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India’s New Cricket Chief Vows to Clean Up the Sport in His Country

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Shashank Manohar, the new president of the Board of Control for Cricket in India (BCCI) — one of world sport’s richest and most influential governing bodies — has promised to make solving its credibility crisis his priority.

Manohar, 58, said in a press conference after his election on Sunday that his first task would be reforming the board’s image after multiple corruption scandals, Reuters reported.

“The first priority is to clean the image of the board and restore the faith of the cricket-loving fans,” said Manohar, a lawyer by profession who assumes the presidency following the untimely death two weeks ago of veteran BCCI head Jagmohan Dalmiya. As Dalmiya also did, Manohar takes the helm of the organization for the second time, having previously served as president between 2008 and 2011.

Indian cricket’s apex body has been dogged by allegations of illegal betting in its marquee domestic tournament, the Indian Premier League (IPL) — with two of the competition’s eight teams being banned for two years in July. One of those teams, the Chennai Super Kings, is owned by former BCCI president and current International Cricket Council (ICC) chairman N. Srinivasan, whose son-in-law was implicated in the betting scandal.

The BCCI’s decision to allow its officials to own teams in the IPL was a controversial one, with a widespread perception that it created a conflict of interest in the sport’s governance.

“Nothing wrong is being done by the board,” said Manohar. “It’s a perception which has been created in the mind of the people that because information does not come out, there is something wrong in this board,” he added.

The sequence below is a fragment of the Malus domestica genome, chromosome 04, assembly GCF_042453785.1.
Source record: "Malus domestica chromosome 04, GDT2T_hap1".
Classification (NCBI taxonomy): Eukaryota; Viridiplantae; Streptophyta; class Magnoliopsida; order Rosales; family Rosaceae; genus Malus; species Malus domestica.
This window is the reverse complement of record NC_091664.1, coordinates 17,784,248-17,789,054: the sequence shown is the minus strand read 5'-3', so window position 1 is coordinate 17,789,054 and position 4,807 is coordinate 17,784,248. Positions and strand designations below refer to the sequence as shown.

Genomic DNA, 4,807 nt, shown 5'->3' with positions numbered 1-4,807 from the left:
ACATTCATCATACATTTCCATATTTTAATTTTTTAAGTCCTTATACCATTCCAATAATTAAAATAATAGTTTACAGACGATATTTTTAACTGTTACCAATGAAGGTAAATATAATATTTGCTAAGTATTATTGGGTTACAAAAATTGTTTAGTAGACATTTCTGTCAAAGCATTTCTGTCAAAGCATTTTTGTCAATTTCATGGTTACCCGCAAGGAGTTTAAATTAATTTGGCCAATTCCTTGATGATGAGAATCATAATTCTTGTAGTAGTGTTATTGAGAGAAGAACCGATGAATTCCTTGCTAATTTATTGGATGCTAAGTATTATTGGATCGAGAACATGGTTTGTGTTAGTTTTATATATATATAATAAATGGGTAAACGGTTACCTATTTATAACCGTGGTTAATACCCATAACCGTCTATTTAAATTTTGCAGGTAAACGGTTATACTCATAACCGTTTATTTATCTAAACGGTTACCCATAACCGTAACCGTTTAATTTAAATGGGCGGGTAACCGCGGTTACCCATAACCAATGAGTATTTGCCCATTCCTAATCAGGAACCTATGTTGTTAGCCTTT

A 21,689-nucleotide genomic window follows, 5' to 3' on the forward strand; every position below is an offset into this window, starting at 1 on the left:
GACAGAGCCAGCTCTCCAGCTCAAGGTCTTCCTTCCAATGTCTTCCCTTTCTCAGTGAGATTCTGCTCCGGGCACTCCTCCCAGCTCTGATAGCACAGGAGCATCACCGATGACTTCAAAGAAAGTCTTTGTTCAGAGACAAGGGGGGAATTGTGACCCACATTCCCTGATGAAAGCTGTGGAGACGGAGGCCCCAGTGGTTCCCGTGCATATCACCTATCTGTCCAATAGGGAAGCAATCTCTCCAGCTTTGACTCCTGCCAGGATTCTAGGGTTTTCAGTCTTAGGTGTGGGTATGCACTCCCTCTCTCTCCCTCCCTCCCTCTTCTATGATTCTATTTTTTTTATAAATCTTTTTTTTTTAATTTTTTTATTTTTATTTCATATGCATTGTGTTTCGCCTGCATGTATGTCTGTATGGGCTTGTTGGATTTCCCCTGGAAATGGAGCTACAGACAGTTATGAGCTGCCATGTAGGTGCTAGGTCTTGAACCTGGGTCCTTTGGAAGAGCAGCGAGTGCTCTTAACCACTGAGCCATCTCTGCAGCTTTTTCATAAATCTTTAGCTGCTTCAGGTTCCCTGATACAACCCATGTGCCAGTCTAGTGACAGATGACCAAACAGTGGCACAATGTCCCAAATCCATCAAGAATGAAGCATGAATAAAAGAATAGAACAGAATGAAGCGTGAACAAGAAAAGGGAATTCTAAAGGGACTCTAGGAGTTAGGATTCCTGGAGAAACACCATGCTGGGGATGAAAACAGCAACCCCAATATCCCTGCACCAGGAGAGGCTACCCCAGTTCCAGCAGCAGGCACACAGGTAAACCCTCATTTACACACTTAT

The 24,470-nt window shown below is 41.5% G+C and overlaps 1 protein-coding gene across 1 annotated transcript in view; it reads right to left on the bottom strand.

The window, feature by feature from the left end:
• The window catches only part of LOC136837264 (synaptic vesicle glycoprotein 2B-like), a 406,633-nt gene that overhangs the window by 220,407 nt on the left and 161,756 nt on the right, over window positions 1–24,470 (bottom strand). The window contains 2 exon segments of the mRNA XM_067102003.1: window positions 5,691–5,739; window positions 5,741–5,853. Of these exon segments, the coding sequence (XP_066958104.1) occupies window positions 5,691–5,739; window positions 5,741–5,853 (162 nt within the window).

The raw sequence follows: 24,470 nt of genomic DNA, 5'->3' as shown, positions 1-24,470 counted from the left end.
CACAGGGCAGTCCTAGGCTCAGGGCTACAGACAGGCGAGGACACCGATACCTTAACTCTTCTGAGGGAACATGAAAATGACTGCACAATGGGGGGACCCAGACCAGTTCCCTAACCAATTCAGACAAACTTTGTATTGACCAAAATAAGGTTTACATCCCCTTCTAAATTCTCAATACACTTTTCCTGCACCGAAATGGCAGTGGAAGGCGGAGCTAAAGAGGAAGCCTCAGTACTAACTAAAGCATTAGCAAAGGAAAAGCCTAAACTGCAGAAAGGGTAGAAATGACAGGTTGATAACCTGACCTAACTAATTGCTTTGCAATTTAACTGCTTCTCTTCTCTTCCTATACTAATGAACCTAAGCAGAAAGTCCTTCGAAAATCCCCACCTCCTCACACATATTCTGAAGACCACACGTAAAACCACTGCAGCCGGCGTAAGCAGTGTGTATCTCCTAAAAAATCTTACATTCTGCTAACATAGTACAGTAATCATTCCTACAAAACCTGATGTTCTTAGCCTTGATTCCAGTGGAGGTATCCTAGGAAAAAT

Manohar announced a number of measures to combat this perceived lack of transparency, including online publication of the BCCI’s constitution and financial details, co-opting government agencies to investigate on-field corruption and hiring an independent auditor to oversee the spending of grants from the board by state cricket associations, which total tens of millions of dollars.

He has also proposed instituting an ombudsman to rule on ethical dilemmas and conflicts of interest that may arise, with the immediate resignation of his son Adwait from the board’s marketing and legal committees signaling Manohar’s own determination not to be accused of nepotism or hypocrisy.

Manohar’s appointment was largely greeted with approval by the Indian cricket community, including founder and former IPL chairman Lalit Modi — currently living in the U.K. and facing a corruption scandal of his own.

In a post on Twitter, Manohar was hailed by Modi as “the only person capable of getting the job done.”

The straight-laced Manohar, known for not carrying a mobile phone or having an email address, also put forth a firm timeline within which he plans to show concrete results.

“Just give me two months’ time,” he said in his opening address, according to the Indian Express newspaper.

“In two months, all these things about which I have spoken will be implemented in full force.”

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Write to Rishi Iyengar at rishi.iyengar@timeasia.com